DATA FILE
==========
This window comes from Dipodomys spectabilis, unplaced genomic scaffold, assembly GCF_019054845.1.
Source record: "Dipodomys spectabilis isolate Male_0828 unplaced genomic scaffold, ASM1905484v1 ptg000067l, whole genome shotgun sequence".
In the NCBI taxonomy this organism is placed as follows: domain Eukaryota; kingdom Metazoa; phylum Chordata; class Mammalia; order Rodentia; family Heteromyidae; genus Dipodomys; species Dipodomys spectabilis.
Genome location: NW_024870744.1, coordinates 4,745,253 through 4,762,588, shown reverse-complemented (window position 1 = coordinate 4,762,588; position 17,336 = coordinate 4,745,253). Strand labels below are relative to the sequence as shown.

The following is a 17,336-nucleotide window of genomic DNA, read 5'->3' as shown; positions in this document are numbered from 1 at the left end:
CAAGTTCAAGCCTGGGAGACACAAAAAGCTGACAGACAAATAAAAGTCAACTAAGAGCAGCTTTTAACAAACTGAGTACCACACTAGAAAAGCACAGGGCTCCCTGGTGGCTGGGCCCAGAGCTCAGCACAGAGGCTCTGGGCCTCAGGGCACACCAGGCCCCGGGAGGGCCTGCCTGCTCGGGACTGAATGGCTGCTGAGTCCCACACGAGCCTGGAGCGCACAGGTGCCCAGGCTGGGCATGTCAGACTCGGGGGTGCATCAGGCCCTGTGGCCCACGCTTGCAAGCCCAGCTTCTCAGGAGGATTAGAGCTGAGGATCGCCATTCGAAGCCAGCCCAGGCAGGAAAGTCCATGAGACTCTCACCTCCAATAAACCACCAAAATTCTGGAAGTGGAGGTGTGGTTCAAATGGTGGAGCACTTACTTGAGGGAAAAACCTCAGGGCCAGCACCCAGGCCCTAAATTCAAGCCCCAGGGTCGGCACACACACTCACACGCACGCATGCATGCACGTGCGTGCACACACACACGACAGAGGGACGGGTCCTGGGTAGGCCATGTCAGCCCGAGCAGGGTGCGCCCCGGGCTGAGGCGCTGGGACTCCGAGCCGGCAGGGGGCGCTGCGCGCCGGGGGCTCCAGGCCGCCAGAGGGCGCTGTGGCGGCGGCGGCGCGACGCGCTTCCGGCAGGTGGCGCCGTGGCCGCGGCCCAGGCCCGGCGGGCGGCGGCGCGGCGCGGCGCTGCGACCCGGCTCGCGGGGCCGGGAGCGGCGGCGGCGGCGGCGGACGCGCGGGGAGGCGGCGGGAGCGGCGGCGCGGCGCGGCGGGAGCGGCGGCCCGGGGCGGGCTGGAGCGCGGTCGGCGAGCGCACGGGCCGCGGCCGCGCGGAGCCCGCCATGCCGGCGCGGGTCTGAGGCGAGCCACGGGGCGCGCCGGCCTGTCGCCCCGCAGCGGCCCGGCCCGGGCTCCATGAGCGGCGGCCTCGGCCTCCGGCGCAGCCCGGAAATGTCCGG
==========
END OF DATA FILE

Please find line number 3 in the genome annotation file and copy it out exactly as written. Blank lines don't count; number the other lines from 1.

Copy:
In the NCBI taxonomy this organism is placed as follows: domain Eukaryota; kingdom Metazoa; phylum Chordata; class Mammalia; order Rodentia; family Heteromyidae; genus Dipodomys; species Dipodomys spectabilis.